Keep calm and carry on toddling

A happy toddler kissing their mother.
A happy toddler kissing their mother.

Just when you feel you’ve mastered looking after a baby, that baby starts walking and talking and, almost overnight, can seem like a completely different person. Welcome to toddlerhood, a time of such rapid development for your child, you’ll marvel over their burgeoning personality and miss those days when you could pop them down somewhere and they stayed still.

For anyone going through the delights and growing pains of the toddler years and those ‘terrible twos’ - tantrums and sleepness nights included - there’s help at hand from child development expert and mum-of-three Dr Rebecca Chicot, whose new book, The Calm And Happy Toddler, explains exactly what’s going on, why and how you as a parent can best deal with it.

It’s packed full of advice, real-life examples and handy questionnaires, so you can work out everything from whether your toddler’s ready to start potty training, to if they might be on the autistic spectrum, all based on Dr Chicot’s parent-toddler approach which empowers parents as the people who know their child best and requires them to provide love and warmth, boundaries and limits, a secure and sensitive base and be consistent and present.

“There is nothing more complicated in the known universe than the human brain and this toddler period is the most intense period of development,” says Dr Chicot, who has a PhD in Parenting and Child Development from Cambridge University and is one of the founders of The Essential Parent Company.

“They start to exert their will on the physical world around them. They can reach for things, walk for things, bring things closer towards them and start to become verbal. So they’re developing a huge amount of new skills and new abilities. At the same time, their brain is trying to develop and learn, and kind of capture everything they’re doing. They are potentially creating thousands of synapses every second.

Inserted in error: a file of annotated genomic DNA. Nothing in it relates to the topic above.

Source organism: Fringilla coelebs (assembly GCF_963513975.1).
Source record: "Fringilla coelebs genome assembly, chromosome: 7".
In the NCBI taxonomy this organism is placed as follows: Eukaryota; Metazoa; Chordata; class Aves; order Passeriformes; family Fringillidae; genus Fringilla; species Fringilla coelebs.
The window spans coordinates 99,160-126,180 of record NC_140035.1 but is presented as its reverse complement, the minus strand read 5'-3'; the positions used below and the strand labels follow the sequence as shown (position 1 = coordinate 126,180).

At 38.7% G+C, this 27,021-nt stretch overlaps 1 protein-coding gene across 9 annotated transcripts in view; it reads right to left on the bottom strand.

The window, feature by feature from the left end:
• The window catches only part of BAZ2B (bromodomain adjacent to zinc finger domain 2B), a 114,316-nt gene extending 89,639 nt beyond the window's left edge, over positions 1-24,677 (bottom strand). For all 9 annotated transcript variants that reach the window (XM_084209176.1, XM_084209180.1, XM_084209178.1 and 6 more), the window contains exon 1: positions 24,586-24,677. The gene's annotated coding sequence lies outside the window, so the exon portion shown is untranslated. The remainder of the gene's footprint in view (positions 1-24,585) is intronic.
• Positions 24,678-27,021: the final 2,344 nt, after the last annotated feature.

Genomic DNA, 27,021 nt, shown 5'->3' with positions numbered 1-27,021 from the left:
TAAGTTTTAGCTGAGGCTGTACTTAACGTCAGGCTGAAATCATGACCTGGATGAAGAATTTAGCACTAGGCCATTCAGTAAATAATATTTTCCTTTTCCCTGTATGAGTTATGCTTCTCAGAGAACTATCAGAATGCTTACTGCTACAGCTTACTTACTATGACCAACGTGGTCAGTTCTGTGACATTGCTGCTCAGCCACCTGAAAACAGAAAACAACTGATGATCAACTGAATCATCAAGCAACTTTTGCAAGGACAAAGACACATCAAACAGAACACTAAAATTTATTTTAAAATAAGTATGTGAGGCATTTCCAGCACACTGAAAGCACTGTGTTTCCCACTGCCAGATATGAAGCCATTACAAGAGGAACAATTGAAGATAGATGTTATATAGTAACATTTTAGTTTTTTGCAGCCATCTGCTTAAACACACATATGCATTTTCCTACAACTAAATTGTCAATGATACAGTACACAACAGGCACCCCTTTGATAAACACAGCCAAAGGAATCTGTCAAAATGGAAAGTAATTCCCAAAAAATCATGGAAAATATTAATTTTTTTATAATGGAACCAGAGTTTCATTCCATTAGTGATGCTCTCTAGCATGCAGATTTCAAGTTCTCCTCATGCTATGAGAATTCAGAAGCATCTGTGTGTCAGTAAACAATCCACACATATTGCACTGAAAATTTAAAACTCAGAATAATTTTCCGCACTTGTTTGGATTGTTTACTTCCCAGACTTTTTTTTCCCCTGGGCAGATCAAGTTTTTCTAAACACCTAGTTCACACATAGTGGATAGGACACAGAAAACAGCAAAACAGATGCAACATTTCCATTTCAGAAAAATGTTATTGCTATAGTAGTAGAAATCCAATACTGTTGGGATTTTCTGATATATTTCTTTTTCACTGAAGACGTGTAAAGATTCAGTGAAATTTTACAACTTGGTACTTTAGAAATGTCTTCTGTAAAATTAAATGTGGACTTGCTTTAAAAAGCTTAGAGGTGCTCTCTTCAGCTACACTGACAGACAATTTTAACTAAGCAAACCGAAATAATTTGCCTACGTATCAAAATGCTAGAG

“That’s why I think that, quite often people start to feel like they’ve got to know their baby and their baby is this settled, little creature that they understand, and then they can be taken quite by surprise at this new paradigm shift in what their child goes through.”


One of the classic, more negative, traits of toddlers are tantrums, when they quite literally lose it - they’re not yet in control of their feelings - and can throw themselves on the ground. The role of parents is to help toddlers regulate their own emotions, says Dr Chicot.

“It’s not about giving in to them, it’s about that moment. Your role is to calm them down. Toddlers tend to tantrum if they’re hungry, or if they’re thirsty, if their routine has really changed and something unexpected is happening, if they’re cold, if they’re hot, if they’re bored.

“So you can anticipate when these things are likely. If you’re going to a great grandparent’s house full of china that they’re not allowed to touch - don’t take them there when they’re absolutely starving and haven’t had a run around for the day. So there are things that you can do to help, as well as regulate their emotions in the moment. You can help to regulate their day and their routine so that they have better and easier expectations and their little brain isn’t put under pressure that can lead to a meltdown.”